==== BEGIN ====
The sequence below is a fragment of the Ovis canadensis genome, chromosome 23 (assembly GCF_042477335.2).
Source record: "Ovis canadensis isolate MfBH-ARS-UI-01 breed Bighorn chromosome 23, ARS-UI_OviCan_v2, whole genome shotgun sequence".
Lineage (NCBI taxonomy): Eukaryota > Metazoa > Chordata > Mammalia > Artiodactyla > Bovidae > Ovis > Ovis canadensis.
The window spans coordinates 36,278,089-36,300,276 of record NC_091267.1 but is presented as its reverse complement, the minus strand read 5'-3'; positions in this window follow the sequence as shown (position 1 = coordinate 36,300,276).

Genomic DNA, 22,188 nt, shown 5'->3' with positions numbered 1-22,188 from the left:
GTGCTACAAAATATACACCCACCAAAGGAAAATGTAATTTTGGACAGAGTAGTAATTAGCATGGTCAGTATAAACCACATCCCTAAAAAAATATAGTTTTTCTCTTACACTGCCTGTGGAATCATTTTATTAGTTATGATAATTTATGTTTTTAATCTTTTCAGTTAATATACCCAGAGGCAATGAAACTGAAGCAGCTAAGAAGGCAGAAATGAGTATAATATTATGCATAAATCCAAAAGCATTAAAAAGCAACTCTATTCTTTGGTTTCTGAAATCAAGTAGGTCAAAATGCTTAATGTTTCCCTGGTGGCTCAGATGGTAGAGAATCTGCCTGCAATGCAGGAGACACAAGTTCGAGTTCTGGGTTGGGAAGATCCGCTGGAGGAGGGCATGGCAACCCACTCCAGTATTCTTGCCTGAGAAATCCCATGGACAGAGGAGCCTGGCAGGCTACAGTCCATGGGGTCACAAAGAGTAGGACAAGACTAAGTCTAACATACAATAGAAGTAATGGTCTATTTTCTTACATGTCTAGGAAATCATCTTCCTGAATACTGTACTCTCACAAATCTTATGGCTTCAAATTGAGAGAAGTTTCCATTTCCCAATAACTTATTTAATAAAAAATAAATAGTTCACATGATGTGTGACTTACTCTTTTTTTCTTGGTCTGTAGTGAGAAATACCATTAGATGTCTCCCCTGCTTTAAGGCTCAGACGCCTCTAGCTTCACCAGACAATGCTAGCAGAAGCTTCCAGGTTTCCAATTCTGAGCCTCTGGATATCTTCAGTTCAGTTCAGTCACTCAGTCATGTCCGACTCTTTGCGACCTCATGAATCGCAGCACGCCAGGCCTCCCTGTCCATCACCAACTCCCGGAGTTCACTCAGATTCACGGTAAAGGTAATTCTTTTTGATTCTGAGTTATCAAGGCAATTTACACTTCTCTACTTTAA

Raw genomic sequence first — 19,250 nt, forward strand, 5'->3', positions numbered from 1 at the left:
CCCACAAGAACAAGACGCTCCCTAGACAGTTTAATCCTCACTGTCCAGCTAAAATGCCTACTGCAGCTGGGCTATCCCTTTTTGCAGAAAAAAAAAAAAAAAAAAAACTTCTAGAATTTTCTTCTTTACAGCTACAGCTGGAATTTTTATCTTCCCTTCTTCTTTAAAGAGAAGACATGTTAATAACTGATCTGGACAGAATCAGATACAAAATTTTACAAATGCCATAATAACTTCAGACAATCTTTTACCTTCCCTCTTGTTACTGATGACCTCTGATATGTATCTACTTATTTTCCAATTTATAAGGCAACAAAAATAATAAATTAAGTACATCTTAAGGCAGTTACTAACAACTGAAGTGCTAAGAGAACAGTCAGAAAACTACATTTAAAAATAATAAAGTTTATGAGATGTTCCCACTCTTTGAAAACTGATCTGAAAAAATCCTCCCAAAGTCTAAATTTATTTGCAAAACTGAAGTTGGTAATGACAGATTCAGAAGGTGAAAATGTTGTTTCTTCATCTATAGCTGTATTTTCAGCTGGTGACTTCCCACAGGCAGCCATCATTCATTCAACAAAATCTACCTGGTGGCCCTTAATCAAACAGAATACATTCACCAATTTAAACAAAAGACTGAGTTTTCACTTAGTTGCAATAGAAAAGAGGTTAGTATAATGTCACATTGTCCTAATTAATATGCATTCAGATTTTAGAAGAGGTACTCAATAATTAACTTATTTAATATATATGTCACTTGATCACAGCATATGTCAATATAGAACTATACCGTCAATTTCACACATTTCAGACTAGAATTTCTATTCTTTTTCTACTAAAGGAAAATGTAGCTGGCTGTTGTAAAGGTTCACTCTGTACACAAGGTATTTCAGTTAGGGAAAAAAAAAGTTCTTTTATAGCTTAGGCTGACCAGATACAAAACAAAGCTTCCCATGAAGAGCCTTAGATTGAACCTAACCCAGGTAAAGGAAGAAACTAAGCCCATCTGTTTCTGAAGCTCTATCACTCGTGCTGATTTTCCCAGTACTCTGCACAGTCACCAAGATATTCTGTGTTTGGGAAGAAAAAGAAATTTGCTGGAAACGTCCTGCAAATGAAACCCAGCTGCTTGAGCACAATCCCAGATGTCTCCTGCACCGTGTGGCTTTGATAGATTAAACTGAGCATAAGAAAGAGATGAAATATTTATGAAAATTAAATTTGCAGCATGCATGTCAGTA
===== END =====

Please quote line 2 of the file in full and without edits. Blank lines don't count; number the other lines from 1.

Source record: "Ovis canadensis isolate MfBH-ARS-UI-01 breed Bighorn chromosome 23, ARS-UI_OviCan_v2, whole genome shotgun sequence".